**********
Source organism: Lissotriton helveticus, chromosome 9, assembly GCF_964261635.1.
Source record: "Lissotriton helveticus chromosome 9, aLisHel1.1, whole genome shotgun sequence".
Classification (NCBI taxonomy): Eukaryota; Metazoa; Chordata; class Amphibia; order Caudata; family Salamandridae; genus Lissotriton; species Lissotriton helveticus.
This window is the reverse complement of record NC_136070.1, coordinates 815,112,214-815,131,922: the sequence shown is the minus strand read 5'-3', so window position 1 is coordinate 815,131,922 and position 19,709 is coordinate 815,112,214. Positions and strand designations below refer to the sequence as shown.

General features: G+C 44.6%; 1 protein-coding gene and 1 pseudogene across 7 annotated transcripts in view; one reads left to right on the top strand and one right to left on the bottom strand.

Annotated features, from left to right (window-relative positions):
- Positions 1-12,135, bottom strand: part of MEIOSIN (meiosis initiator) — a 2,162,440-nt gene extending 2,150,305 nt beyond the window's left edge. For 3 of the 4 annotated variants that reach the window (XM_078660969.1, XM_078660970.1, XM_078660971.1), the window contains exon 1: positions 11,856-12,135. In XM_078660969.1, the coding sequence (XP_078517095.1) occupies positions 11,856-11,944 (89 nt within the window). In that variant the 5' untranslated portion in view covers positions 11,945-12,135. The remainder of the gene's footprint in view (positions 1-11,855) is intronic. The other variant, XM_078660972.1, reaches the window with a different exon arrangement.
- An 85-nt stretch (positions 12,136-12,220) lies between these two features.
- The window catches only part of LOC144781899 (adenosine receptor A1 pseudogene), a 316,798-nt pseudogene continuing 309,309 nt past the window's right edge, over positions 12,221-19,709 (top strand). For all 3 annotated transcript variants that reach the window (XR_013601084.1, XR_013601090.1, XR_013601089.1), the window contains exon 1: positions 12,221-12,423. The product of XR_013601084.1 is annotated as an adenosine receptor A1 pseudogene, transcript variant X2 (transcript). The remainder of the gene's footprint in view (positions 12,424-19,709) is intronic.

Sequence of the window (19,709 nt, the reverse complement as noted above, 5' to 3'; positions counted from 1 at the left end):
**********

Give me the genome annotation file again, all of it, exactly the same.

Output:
Source organism: Lissotriton helveticus, chromosome 9, assembly GCF_964261635.1.
Source record: "Lissotriton helveticus chromosome 9, aLisHel1.1, whole genome shotgun sequence".
Classification (NCBI taxonomy): Eukaryota; Metazoa; Chordata; class Amphibia; order Caudata; family Salamandridae; genus Lissotriton; species Lissotriton helveticus.
This window is the reverse complement of record NC_136070.1, coordinates 815,112,214-815,131,922: the sequence shown is the minus strand read 5'-3', so window position 1 is coordinate 815,131,922 and position 19,709 is coordinate 815,112,214. Positions and strand designations below refer to the sequence as shown.

General features: G+C 44.6%; 1 protein-coding gene and 1 pseudogene across 7 annotated transcripts in view; one reads left to right on the top strand and one right to left on the bottom strand.

Annotated features, from left to right (window-relative positions):
- Positions 1-12,135, bottom strand: part of MEIOSIN (meiosis initiator) — a 2,162,440-nt gene extending 2,150,305 nt beyond the window's left edge. For 3 of the 4 annotated variants that reach the window (XM_078660969.1, XM_078660970.1, XM_078660971.1), the window contains exon 1: positions 11,856-12,135. In XM_078660969.1, the coding sequence (XP_078517095.1) occupies positions 11,856-11,944 (89 nt within the window). In that variant the 5' untranslated portion in view covers positions 11,945-12,135. The remainder of the gene's footprint in view (positions 1-11,855) is intronic. The other variant, XM_078660972.1, reaches the window with a different exon arrangement.
- An 85-nt stretch (positions 12,136-12,220) lies between these two features.
- The window catches only part of LOC144781899 (adenosine receptor A1 pseudogene), a 316,798-nt pseudogene continuing 309,309 nt past the window's right edge, over positions 12,221-19,709 (top strand). For all 3 annotated transcript variants that reach the window (XR_013601084.1, XR_013601090.1, XR_013601089.1), the window contains exon 1: positions 12,221-12,423. The product of XR_013601084.1 is annotated as an adenosine receptor A1 pseudogene, transcript variant X2 (transcript). The remainder of the gene's footprint in view (positions 12,424-19,709) is intronic.

Sequence of the window (19,709 nt, the reverse complement as noted above, 5' to 3'; positions counted from 1 at the left end):